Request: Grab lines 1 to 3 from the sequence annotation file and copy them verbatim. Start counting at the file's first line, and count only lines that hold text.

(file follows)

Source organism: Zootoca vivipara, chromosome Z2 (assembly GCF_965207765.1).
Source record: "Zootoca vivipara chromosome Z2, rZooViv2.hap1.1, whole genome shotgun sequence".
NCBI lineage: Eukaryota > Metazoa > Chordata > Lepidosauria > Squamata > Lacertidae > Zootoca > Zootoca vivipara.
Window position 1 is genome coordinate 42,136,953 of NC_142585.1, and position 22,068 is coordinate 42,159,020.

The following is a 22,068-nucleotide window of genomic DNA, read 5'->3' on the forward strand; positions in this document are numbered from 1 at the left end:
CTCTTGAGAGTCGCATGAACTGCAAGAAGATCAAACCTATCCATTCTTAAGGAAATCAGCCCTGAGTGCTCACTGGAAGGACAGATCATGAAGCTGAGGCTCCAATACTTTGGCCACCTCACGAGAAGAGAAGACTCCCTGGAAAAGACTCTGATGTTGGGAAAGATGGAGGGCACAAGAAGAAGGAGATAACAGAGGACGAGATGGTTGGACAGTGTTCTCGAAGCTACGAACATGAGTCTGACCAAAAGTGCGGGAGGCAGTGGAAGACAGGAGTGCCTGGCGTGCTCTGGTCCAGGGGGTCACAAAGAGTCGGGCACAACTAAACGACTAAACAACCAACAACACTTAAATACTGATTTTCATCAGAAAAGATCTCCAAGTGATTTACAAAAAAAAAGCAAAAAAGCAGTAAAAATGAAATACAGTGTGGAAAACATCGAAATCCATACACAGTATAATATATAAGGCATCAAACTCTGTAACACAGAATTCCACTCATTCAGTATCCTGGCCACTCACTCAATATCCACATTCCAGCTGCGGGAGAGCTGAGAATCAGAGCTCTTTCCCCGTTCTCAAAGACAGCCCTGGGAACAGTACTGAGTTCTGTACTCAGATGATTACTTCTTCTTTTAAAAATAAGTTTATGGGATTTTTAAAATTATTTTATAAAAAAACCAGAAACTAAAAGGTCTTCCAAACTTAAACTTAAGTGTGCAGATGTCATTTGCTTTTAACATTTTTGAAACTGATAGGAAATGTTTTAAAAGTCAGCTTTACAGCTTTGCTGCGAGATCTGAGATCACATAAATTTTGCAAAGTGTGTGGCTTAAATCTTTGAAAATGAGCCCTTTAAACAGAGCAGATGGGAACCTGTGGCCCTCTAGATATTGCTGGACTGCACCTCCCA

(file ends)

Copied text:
Source organism: Zootoca vivipara, chromosome Z2 (assembly GCF_965207765.1).
Source record: "Zootoca vivipara chromosome Z2, rZooViv2.hap1.1, whole genome shotgun sequence".
NCBI lineage: Eukaryota > Metazoa > Chordata > Lepidosauria > Squamata > Lacertidae > Zootoca > Zootoca vivipara.